The Role of Political Cartoons in Ecuador

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Communications Law in Ecuador: When Censoring a Political Cartoon Becomes a Presidential Priority

CIMA, NED, and Freedom House sponsored an event on March 5 to raise awareness of Ecuador’s most recent controversy involving Xavier Bonilla, a prominent political cartoonist. Martha Roldós of Fundación Mil Hojas and Carlos Lauría of the Committee to Protect Journalists also provided commentary both on the deteriorating media freedom situation in and the role of political cartoons in Ecuador.

Bonilla's cartoons were played at the venue leading up to the start of the event.

Bonilla’s cartoons were played at the venue leading up to the start of the event.

Ecuador’s Communications Law

In June 2013, the National Assembly in Ecuador approved a restrictive communications law that, among other things, designates the media as a public service subject to government regulation. This law is fueled with broad language that leaves the door open for government censorship. Perhaps the most concerning aspect of this law is an article detailing  “media lynching.” Lauría defined this as the “dissemination of consorted and reiterative information with the purpose of undermining a person or legal entity.” With legislation including these types of provisions, it is clear that the government is sending the message to journalists that there will be consequences if they step over the line.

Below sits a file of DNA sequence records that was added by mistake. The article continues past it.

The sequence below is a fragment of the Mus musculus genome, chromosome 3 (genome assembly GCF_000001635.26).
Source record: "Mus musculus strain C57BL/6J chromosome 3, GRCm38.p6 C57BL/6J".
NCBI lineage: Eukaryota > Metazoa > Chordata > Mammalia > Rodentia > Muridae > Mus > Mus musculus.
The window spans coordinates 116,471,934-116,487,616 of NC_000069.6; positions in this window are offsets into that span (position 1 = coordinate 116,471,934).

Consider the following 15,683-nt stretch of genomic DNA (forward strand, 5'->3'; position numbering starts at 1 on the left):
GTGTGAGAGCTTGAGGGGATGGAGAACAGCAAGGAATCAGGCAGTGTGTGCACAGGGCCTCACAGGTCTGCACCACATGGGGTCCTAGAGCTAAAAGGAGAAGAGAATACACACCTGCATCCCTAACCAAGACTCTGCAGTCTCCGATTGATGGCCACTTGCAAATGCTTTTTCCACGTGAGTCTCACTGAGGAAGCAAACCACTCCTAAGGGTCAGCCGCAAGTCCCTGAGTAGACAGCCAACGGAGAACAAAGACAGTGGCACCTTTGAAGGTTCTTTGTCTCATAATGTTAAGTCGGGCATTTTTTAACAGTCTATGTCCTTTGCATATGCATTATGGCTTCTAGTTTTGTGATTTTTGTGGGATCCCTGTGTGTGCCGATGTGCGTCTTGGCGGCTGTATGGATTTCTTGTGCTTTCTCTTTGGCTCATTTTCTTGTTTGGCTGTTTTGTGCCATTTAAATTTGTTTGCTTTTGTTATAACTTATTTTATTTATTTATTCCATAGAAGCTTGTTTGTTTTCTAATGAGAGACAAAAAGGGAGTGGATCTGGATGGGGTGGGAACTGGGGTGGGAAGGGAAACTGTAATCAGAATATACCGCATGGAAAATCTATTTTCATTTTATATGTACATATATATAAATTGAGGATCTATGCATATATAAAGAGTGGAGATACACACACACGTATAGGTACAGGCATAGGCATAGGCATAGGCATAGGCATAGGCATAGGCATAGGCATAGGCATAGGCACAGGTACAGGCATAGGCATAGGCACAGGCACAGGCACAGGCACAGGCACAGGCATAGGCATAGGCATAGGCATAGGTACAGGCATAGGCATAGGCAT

Bonilla’s Story

The Ecuadorian government implemented this law for the first time in early 2014 when it sanctioned Bonilla for publishing a cartoon that depicted the house raid of journalist Fernando Villavicencio. Bonilla was forced to publish a correction for the cartoon, and El Universo, the newspaper that published the cartoons, had to pay a $93,000 fine.

During Bonilla’s speech, he mentioned that on President Correa’s Saturday show, he heard the president saying words like liar and “assassin with ink,” and then he realized that he was saying those things about Bonilla. Bonilla’s personality was evident through his presentation. The audience frequently laughed as he told his story, shuffling through a slideshow of his cartoons and highlighting the importance of humor in his life.

Raising the visibility of Freedom of Expression in Ecuador

For many of us who follow press freedom, Ecuador has been a headliner for the last several years. From costly libel cases, to President Correa’s rhetoric toward journalists and independent media outlets, to the sheer absurdity of forcing a political cartoonist to publish a correction of a cartoon, there is no shortage of stories involving the repression of independent media in Ecuador. In fact, according to Freedom House’s Freedom of the Press Survey, Ecuador has declined by 20 points from Free to Partly Free in the last 10 years. The regional context includes an array of legislative, judicial, and regulatory measures imposed by democratically elected governments. However, press freedom in Ecuador and Latin America as a whole is often overlooked by people who don’t follow media freedom closely. By bringing high profile stories like Bonilla’s to center stage, we can start to raise awareness that freedom of expression in both Ecuador and Latin America in general is in jeopardy, and hopefully, start to make a difference. 

In case you missed it, watch the full video of the event here.

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